EU Signs Grant for Krk LNG Terminal (Update from Project CEO)
[Update with comments from LNG Croatia's CEO at the end]
The European Union has signed a €101.4mn investment grant for the LNG Croatia floating terminal
The EU committed to make the grant ten months ago towards the estimated €383.6mn cost of the project to be sited on Krk island, and this week’s formal signing of the grant at the December 18 EU energy ministerial council in Brussels was witnessed by Croatian and Hungarian energy ministers. Construction of the LNG terminal, which will first operate as an offshore floating storage and regasification unit (FSRU) with at least 2bn m3/yr capacity, will increase the security of gas supply in Central and South Eastern Europe, the European Commission said.
“This investment will not only allow for the supply of natural gas to Croatia and Hungary: it will also increase the diversification of energy sources of central and southeastern Europe, and give an economic lift to the region,” said EU climate and energy commissioner Miguel Arias Canete.
Although some experts claimed that high transmission tariffs in Croatia and the poor state of the gas infrastructure in central and eastern Europe might prevent the region benefiting from the current LNG glut, the signing of the investment agreement represents a major boost for the halted and previously viewed as uneconomic Krk LNG project.
Despite the difficulties, the project has advanced in recent months. In October, state-owned project company LNG Croatia said that a total of 12 companies tendered for the provision of a FSRU at the Krk terminal, and that selection of the FSRU provider is envisaged in 1Q2018.
A boost in two-way gas flows between Croatia and Hungary and the development of the Krk LNG terminal would lift economic and political relations, which have been limited in the last some years.
Croatian prime minister Andrej Plenkovic said that his Hungarian counterpart Viktor Orban after their late November meeting had expressed willingness to negotiate the sale-back of a 49.1% stake in Croatia’s leading oil company INA that is owned by Hungarian oil and gas producer Mol. If effected, that could further improve bilateral relations. However the Hungarian state owns only a 25.2% stake in Mol, with remaining shares in that company held by various institutional and private investors.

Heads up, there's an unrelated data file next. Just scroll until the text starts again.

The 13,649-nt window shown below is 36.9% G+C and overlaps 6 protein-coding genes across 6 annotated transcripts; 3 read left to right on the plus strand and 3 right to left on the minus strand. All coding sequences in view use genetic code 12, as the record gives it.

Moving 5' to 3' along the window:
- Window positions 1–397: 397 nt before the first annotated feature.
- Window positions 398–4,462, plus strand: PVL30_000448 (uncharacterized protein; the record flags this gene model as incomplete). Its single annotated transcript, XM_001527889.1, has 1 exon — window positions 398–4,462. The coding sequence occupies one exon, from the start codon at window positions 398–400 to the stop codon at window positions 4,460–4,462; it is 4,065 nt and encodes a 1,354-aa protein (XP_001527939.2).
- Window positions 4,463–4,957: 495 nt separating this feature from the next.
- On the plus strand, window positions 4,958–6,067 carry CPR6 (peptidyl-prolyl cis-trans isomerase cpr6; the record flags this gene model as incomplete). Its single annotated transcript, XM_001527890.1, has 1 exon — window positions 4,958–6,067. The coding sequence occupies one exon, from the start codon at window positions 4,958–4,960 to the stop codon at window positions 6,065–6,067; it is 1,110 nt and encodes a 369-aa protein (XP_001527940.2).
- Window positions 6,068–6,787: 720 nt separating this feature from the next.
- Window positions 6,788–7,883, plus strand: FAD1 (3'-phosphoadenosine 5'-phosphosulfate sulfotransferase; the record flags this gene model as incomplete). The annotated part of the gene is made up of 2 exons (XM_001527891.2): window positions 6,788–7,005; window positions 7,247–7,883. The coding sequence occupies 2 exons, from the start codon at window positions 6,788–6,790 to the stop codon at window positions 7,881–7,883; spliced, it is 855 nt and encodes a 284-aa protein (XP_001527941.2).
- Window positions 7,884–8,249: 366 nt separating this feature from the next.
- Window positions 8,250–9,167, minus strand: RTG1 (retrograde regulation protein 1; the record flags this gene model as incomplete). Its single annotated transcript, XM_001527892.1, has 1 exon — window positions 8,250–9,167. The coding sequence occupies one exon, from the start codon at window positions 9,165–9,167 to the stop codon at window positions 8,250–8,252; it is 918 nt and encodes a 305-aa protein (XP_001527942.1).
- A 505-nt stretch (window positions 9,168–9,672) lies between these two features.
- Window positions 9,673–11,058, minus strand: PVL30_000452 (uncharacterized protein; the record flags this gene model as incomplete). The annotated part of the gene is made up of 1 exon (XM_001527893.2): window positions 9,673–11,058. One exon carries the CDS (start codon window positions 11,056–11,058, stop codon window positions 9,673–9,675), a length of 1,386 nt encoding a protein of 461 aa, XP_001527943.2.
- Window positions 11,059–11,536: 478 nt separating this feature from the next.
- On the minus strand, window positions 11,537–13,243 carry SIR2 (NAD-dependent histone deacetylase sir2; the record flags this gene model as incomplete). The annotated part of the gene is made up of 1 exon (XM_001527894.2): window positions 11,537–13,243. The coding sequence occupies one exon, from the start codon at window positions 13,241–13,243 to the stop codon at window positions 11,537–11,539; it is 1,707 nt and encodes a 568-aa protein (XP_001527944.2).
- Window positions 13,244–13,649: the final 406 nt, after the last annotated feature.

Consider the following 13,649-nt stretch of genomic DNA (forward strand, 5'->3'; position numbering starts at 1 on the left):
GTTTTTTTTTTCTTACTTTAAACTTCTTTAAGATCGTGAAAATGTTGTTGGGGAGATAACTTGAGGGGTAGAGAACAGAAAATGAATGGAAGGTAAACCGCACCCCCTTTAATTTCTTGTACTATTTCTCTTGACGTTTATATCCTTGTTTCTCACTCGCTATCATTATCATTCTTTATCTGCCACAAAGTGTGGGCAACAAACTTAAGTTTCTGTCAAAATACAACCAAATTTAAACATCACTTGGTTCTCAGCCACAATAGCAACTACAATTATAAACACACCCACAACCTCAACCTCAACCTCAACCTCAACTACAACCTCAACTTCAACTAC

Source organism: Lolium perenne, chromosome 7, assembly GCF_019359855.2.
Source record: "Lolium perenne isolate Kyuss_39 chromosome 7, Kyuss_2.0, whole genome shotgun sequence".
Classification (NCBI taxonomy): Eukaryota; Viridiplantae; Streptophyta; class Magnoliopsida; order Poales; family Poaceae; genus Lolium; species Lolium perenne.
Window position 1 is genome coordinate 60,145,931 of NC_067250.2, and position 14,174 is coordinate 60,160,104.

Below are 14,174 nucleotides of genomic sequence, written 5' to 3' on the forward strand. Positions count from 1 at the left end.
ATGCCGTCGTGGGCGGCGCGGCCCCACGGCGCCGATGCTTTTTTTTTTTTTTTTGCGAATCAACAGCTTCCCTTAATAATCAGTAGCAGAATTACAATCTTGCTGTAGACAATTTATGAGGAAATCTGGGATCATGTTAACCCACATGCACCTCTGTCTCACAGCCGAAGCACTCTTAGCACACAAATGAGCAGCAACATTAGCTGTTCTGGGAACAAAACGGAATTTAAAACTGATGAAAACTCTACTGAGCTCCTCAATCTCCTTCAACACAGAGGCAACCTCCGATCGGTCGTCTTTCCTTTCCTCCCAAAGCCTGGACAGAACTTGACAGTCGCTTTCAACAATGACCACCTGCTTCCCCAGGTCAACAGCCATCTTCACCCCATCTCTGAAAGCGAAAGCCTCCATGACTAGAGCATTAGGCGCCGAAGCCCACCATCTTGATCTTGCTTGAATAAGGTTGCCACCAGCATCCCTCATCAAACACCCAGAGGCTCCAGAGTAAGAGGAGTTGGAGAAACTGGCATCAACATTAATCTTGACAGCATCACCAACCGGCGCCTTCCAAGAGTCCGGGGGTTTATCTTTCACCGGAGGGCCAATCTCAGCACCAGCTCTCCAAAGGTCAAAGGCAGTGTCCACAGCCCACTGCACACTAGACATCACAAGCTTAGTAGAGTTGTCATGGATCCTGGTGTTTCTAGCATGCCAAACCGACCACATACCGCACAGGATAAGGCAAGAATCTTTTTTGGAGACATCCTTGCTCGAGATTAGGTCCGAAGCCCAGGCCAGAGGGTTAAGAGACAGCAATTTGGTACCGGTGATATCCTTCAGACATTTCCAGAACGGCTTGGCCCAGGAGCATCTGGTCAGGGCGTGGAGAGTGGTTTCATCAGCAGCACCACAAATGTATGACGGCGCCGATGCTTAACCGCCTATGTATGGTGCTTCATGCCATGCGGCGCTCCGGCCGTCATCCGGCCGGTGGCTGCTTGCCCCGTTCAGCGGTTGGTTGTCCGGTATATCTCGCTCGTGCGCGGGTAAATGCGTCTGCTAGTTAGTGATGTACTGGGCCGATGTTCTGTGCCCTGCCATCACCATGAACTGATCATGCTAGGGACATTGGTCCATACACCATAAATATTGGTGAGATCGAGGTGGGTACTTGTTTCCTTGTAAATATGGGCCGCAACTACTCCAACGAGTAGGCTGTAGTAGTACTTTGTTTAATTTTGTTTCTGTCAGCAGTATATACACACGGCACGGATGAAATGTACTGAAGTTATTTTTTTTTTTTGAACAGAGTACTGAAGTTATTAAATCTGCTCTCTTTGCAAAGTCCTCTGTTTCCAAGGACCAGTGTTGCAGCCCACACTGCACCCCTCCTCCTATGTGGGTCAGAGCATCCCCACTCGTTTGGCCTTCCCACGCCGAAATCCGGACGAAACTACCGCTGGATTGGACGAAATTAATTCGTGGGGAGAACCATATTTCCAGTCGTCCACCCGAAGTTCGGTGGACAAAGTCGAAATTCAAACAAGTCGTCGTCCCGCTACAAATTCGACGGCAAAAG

Update December 19, 6pm: LNG Croatia chief executive Goran Francic has said that activities related to procurement of FSRU, construction of the jetty and pipeline to the transportation system are "underway" adding: "We are trying to close the financial structure of the project in order to make the final investment decision." Commenting on the project's financial structure December 19, Francic said that Croatian state electricity utility HEP and gas network operator Plinacro as current owners of LNG Croatia, or else new owners after the announced recapitalisation, will invest part of their own funds in the amount of about 30%, that the EU grant represents about one-third of overall project cost, while the remainder [implicitly 37%] would be funded through project financing. "LNG Croatia expects that all construction work on jetty, pipeline and auxiliary facilities should be finalised by the end of 2019, and the release of the first gas from the terminal to the system is expected in early 2020," he added.